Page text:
Higher offspring birthweight has consistently been associated with adverse maternal metabolic factors in pregnancy including higher BMI29,30 and glucose31 and less favorable lipid levels32,33. Our results suggest that these differences in CVD risk factors persist into older age and are supported by a recent Norwegian cohort study, also including a small proportion of our study participants, that reported higher BMI and triglyceride levels among middle aged women with higher offspring birthweight9. In accordance with our results, previous studies consistently found higher offspring birthweight to be associated with increased risk of maternal diabetes11,26,27,34,35 or diabetes mortality28. Cohort studies of the association between high offspring birthweight and hypertension have found either no association9 or an U-shaped risk profile of hypertension with respect to offspring birthweight11.
While women regardless of offspring birthweight may lower their long-term risk of CVD by lifestyle modifications, the results of our study suggest that women with SGA offspring may especially benefit from postpartum advice regarding prevention of hypertension. On the other hand, diet modification and exercise aimed at weight loss might be more relevant for women with LGA offspring. The postpartum period has been described as a “window of opportunity” for lifestyle modifications and given that the differences in cardiovascular risk factors already emerged prior to pregnancy, early preventive efforts may help to reduce the excess risk of CVD in women with SGA or LGA offspring.
In conclusion, our findings provide a comprehensive picture of the long-term association between offspring birthweight and maternal CVD risk factors. Compared to women with AGA offspring, mothers of SGA offspring had higher blood pressure whereas mothers of LGA offspring had less favorable anthropometric, lipid and glucose levels throughout their life course. Our findings point to different cardiovascular risk profiles in mothers of SGA versus LGA offspring, where giving birth to SGA offspring may primarily reflect adverse maternal vascular health whereas LGA offspring may reflect the mother’s metabolic health.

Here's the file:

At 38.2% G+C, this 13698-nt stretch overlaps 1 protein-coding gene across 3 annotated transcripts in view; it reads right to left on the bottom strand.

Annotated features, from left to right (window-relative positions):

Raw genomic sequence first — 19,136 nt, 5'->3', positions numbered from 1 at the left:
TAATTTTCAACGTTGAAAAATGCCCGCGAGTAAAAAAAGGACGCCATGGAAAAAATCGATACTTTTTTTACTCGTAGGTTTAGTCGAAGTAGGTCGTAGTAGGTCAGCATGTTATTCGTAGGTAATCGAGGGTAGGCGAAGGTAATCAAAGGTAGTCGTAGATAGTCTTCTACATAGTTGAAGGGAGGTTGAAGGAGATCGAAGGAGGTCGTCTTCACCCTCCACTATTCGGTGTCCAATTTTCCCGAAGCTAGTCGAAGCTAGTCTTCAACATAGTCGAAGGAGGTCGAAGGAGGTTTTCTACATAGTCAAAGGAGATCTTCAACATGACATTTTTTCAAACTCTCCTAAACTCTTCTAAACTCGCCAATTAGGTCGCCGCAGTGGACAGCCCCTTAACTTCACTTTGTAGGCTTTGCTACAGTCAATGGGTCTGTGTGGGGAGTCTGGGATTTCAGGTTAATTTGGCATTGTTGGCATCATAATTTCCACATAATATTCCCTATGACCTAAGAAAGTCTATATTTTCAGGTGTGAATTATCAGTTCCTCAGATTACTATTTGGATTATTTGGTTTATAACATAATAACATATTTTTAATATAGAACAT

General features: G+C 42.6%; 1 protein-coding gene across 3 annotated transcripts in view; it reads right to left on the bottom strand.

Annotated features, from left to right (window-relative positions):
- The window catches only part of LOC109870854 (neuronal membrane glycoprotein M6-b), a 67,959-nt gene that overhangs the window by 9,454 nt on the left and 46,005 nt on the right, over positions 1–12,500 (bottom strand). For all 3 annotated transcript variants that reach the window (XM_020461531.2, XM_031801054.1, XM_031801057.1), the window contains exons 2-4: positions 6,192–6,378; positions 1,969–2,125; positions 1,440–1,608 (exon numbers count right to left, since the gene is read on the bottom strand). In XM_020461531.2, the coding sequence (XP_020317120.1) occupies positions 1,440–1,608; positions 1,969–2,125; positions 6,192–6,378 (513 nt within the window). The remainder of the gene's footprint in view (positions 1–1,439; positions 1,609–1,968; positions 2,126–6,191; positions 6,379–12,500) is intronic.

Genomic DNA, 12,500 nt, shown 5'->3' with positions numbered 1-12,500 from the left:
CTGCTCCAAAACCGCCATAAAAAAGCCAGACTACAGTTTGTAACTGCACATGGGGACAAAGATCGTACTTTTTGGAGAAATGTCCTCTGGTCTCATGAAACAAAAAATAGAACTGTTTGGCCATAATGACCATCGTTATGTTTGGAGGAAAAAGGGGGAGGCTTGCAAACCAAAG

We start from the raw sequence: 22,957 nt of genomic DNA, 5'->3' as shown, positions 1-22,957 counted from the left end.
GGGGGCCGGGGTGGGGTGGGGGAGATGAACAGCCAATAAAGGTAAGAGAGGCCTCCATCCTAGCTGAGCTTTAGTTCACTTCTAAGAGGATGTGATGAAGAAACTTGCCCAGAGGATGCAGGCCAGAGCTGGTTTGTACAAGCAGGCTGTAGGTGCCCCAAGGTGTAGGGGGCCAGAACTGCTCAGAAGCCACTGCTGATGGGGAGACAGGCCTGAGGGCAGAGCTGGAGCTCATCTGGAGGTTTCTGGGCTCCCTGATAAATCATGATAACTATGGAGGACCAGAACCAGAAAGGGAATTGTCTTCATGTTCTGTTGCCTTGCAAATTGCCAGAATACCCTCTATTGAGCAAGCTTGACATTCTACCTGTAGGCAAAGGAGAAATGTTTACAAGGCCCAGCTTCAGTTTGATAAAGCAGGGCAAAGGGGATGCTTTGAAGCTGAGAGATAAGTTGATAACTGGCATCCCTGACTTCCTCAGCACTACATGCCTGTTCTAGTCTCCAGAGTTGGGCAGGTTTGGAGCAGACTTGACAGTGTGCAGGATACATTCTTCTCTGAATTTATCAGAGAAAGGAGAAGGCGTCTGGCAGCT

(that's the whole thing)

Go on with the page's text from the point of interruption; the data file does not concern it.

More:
We linked information from the Medical Birth Registry of Norway (MBRN) and the HUNT Study using the unique identification number of Norwegian residents. The MBRN has collected data on all deliveries in Norway through standardized forms since 1967, including information on the mother’s and child’s health and complications during pregnancy and childbirth36.
The HUNT Study is a population-based open cohort study to which all residents of Nord-Trøndelag county, Norway, aged ≥20 years, are invited. The HUNT Study includes information on participants’ general health and life style factors collected by questionnaires, interviews, clinical measurements and non-fasting blood samples.
Our study population includes 25,932 women who had their first birth recorded in the MBRN between 1967 and 2012 and who participated in one or more of the first three surveys of the HUNT Study: HUNT1 (1984–86)37, HUNT2 (1995–97)38 and HUNT3 (2006–08)24. We excluded 1,972 women because of the following characteristics of their first birth: multiple birth (n = 314), gestational age below 22 or above 44 weeks (n = 240), birthweight below 500 g (n = 31), missing data on gestational age, offspring sex or birthweight (n = 1,323) or unlikely combination of birthweight and gestational age, defined as birthweight for gestational age z-score of < −4.0 or >4.0 (n = 64). We excluded from our analyses measurements of cardiovascular risk factors that were performed during pregnancy or up to 3 months postpartum, resulting in the additional exclusion of 328 women. Finally, we excluded 1,172 women with missing information on smoking status or educational level, leaving 22,460 women in the final study population (Fig. S1).
We calculated z-scores of birthweight for sex and gestational age using standards estimated from the MBRN for the period 1987–199820. Until 1998, gestational age was determined by first day of last menstrual period. Afterwards, if available, gestational age was estimated by ultrasound examination in the second trimester that was performed in approximately 98% of women39.